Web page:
Monday, January 6, 2014

The Student and the Transition to Senior Maths

Saarbr├╝cken, HTW, Mathematics Workshop
Mathematics Workshop (Photo credit: flgr)
by Richard D Boyce

Every year, students will come to you as their Maths teacher in year 10 seeking advice on what level of Mathematics to select for their senior years at high school.

It is a crucial decision because it can impact on the choice of courses the student will have available to them if they seek to go to a tertiary institution.

Obviously, their talent for the subject is a consideration.

However, many students in their junior years develop a dislike of Mathematics which leads to a lack of motivation in the subject. Many can't see its relevance to their future lives.

All is not lost for the future if a student selects not to do a Mathematics subject in the senior school or chooses a lesser version of the subject.

Most tertiary institutions offer catch-up opportunities to those who find they want or need to revive their education in Mathematics to proceed with the tertiary course of their choosing.

Initially, I would discuss with the individual student their past success, their strengths and weaknesses in the subject and what they need to do to remedy any deficiencies.

We would also discuss their future career goals to see what level of Maths was appropriate for that career. Then I would make my suggestion.

Once I have given my advice to the student on which Maths subject to select, I would attempt to give them an understanding of what doing senior Mathematics entails.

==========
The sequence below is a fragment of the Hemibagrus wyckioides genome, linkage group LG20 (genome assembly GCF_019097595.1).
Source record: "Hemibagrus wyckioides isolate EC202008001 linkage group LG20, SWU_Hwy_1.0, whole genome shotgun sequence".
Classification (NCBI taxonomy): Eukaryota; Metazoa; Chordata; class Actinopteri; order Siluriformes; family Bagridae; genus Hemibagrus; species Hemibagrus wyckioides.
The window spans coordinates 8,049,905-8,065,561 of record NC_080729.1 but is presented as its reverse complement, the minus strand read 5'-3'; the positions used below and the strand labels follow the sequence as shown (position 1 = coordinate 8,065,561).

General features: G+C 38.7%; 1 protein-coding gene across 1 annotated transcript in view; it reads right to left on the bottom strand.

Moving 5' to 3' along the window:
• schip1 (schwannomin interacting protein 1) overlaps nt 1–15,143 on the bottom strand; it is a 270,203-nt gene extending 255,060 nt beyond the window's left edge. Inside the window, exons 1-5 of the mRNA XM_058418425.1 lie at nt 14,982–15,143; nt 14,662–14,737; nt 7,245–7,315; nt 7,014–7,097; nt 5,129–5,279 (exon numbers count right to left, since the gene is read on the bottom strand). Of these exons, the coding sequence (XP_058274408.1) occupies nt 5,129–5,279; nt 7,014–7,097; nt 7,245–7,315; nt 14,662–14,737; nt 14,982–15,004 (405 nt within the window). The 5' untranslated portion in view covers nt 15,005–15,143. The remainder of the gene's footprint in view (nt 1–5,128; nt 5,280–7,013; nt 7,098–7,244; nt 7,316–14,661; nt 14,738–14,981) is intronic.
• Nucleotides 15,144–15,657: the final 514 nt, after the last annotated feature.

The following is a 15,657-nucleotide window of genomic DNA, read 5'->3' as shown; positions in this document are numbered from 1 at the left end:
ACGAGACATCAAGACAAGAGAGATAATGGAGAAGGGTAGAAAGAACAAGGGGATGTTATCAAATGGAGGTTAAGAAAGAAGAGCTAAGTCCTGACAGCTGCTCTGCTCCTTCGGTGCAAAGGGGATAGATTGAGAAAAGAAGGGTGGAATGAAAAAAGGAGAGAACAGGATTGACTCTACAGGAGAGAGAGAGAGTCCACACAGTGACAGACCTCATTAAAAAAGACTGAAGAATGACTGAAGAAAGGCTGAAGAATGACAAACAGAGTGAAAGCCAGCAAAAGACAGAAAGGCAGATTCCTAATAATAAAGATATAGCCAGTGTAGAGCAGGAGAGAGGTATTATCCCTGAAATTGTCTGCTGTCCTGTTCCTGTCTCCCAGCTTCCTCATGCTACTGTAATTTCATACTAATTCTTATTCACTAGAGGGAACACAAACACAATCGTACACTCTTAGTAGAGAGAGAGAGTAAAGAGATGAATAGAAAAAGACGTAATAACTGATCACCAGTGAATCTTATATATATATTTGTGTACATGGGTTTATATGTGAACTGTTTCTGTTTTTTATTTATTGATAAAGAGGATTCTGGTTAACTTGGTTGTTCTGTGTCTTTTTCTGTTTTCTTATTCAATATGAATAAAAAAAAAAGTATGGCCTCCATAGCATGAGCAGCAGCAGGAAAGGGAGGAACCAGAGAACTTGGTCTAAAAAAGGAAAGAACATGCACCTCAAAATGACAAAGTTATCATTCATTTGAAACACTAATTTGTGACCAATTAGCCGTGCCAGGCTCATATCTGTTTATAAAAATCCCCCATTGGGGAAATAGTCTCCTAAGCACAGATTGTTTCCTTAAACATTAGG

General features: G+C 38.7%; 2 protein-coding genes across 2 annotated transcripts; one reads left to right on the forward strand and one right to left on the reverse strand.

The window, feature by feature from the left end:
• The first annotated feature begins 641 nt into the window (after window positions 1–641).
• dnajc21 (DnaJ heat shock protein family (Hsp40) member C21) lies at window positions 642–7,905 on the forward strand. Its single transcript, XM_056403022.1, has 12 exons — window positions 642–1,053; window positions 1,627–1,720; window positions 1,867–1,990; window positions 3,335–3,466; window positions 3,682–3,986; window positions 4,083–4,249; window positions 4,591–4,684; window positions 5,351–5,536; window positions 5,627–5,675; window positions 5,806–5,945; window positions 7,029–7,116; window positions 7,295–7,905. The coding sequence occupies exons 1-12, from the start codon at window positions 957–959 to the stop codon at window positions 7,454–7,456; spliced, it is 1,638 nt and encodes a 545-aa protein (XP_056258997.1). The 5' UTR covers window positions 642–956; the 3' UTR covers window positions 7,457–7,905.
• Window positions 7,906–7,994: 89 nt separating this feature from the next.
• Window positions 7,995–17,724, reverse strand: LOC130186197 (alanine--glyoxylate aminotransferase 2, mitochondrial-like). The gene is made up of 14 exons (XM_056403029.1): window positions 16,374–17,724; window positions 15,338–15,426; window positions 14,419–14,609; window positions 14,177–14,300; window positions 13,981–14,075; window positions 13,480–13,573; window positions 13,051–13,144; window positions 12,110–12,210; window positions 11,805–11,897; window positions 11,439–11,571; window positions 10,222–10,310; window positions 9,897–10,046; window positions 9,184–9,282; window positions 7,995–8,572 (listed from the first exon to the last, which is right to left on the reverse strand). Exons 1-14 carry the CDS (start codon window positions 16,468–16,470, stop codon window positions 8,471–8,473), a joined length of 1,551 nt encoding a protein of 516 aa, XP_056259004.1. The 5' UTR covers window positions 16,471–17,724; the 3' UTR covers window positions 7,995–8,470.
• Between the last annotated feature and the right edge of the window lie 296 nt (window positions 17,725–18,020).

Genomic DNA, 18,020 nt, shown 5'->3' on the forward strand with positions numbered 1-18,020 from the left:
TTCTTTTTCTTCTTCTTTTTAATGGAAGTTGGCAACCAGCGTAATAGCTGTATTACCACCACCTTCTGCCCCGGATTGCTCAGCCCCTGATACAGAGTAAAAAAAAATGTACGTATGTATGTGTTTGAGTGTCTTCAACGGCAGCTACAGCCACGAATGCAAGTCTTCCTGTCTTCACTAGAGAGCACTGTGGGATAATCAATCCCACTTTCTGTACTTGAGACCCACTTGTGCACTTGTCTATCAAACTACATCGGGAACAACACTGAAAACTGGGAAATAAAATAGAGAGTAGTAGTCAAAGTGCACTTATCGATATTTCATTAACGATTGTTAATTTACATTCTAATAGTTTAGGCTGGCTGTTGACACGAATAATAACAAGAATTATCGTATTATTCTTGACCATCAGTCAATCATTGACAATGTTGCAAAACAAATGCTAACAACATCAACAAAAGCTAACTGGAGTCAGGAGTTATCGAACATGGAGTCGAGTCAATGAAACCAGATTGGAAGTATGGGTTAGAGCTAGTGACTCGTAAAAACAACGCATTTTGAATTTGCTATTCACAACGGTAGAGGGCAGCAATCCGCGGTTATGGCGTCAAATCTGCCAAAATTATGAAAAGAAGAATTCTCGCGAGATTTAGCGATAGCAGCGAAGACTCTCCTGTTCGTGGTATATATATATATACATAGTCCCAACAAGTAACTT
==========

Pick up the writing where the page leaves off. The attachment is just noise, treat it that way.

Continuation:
This is what I would say to individual students and to students as a whole in my role as Head of Mathematics.

It is your decision to remain at school and to choose the subject/s you want to study. Therefore you must accept ownership of your decision and the responsibility for your success or failure.

Year 11 brings to you:

- A greater degree of freedom to choose when and what to do;
- A greater expectation by teachers that you will accept the responsibility for your study/learning; and
- A chance to become an adult learner.

Year 11 also brings:

- Distractions that are in the form of paid work and a social life outside school;
- A steep rise in the level of understanding required to succeed in your study; and
- The need for constant hard work (talent is not enough to guarantee your success. You will need to work harder and longer than you did in your earlier school years).

Year 11 can bring success to the student through:

- Learning to work 'smart';
- Organising your time;
- Setting priorities, goals (both short and long term);
- Communicating and working with your teachers; and
- Finding and using a mentor and being one for your fellow students.

Remember these two ideas:

- You decide to succeed or fail.
- Your teacher can not do it for you. They are now only guides along the way.

Here are a few home truths I would like to leave you with:

• What we have to learn, we learn by doing.
• Time is like money. You can only spend it once.
• Your purpose in life should be to do what you can as well as you can.
• It is good to take an interest in the future. That's where YOU will spend the rest of your life.

Finally, whatever Maths subject they choose to do, they alone decide by their work ethic how successful they can be.

Our author, Richard Boyce, has taught High School Mathematics for over 45 years. He was a Head of Mathematics for 16 years. Therefore, he is aware of the needs of students entering Mathematics in Senior High School.

This article is based on his professional experience advising students in his high school when they were about to decide what subjects they would study prior to tertiary admission.

Our author has written many eBooks designed to help teachers in their professional life. The articles on this website give the teacher an informed idea of the content of these eBooks. You can find these eBooks at http://www.realteachingsolutions.com

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